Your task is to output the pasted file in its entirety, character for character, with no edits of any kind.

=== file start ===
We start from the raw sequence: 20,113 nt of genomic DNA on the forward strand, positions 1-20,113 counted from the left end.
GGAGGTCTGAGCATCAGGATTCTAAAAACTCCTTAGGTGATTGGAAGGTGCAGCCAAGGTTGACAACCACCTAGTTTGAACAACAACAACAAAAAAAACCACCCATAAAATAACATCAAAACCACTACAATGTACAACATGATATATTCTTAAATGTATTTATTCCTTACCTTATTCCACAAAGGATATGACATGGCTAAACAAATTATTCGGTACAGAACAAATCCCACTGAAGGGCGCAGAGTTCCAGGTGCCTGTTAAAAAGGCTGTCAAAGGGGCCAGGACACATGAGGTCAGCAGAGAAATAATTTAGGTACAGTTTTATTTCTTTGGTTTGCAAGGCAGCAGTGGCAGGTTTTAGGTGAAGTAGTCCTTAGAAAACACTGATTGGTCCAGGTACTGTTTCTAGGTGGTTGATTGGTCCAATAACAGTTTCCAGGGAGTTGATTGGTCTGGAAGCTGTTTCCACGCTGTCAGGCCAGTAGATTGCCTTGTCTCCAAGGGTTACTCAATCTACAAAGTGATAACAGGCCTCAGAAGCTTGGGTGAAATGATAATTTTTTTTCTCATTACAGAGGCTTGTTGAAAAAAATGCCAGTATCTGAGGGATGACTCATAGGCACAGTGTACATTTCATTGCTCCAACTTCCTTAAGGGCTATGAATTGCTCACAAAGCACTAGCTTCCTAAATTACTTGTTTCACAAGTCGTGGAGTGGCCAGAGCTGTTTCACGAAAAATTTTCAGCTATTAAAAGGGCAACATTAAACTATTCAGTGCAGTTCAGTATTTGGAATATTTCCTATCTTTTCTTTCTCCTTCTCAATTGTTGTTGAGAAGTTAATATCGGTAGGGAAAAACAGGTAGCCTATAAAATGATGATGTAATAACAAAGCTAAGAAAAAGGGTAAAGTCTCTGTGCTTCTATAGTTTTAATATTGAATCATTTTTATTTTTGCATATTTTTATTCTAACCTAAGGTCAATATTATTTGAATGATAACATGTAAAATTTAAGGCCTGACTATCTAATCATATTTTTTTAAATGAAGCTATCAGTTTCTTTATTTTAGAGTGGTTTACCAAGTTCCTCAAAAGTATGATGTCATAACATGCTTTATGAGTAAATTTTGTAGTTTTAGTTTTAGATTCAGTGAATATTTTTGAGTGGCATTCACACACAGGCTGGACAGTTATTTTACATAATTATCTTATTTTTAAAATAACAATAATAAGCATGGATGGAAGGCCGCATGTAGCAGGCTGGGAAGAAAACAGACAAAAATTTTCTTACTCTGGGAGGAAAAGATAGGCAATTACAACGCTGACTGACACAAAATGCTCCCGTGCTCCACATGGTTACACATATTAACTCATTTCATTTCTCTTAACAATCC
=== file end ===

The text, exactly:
We start from the raw sequence: 20,113 nt of genomic DNA on the forward strand, positions 1-20,113 counted from the left end.
GGAGGTCTGAGCATCAGGATTCTAAAAACTCCTTAGGTGATTGGAAGGTGCAGCCAAGGTTGACAACCACCTAGTTTGAACAACAACAACAAAAAAAACCACCCATAAAATAACATCAAAACCACTACAATGTACAACATGATATATTCTTAAATGTATTTATTCCTTACCTTATTCCACAAAGGATATGACATGGCTAAACAAATTATTCGGTACAGAACAAATCCCACTGAAGGGCGCAGAGTTCCAGGTGCCTGTTAAAAAGGCTGTCAAAGGGGCCAGGACACATGAGGTCAGCAGAGAAATAATTTAGGTACAGTTTTATTTCTTTGGTTTGCAAGGCAGCAGTGGCAGGTTTTAGGTGAAGTAGTCCTTAGAAAACACTGATTGGTCCAGGTACTGTTTCTAGGTGGTTGATTGGTCCAATAACAGTTTCCAGGGAGTTGATTGGTCTGGAAGCTGTTTCCACGCTGTCAGGCCAGTAGATTGCCTTGTCTCCAAGGGTTACTCAATCTACAAAGTGATAACAGGCCTCAGAAGCTTGGGTGAAATGATAATTTTTTTTCTCATTACAGAGGCTTGTTGAAAAAAATGCCAGTATCTGAGGGATGACTCATAGGCACAGTGTACATTTCATTGCTCCAACTTCCTTAAGGGCTATGAATTGCTCACAAAGCACTAGCTTCCTAAATTACTTGTTTCACAAGTCGTGGAGTGGCCAGAGCTGTTTCACGAAAAATTTTCAGCTATTAAAAGGGCAACATTAAACTATTCAGTGCAGTTCAGTATTTGGAATATTTCCTATCTTTTCTTTCTCCTTCTCAATTGTTGTTGAGAAGTTAATATCGGTAGGGAAAAACAGGTAGCCTATAAAATGATGATGTAATAACAAAGCTAAGAAAAAGGGTAAAGTCTCTGTGCTTCTATAGTTTTAATATTGAATCATTTTTATTTTTGCATATTTTTATTCTAACCTAAGGTCAATATTATTTGAATGATAACATGTAAAATTTAAGGCCTGACTATCTAATCATATTTTTTTAAATGAAGCTATCAGTTTCTTTATTTTAGAGTGGTTTACCAAGTTCCTCAAAAGTATGATGTCATAACATGCTTTATGAGTAAATTTTGTAGTTTTAGTTTTAGATTCAGTGAATATTTTTGAGTGGCATTCACACACAGGCTGGACAGTTATTTTACATAATTATCTTATTTTTAAAATAACAATAATAAGCATGGATGGAAGGCCGCATGTAGCAGGCTGGGAAGAAAACAGACAAAAATTTTCTTACTCTGGGAGGAAAAGATAGGCAATTACAACGCTGACTGACACAAAATGCTCCCGTGCTCCACATGGTTACACATATTAACTCATTTCATTTCTCTTAACAATCC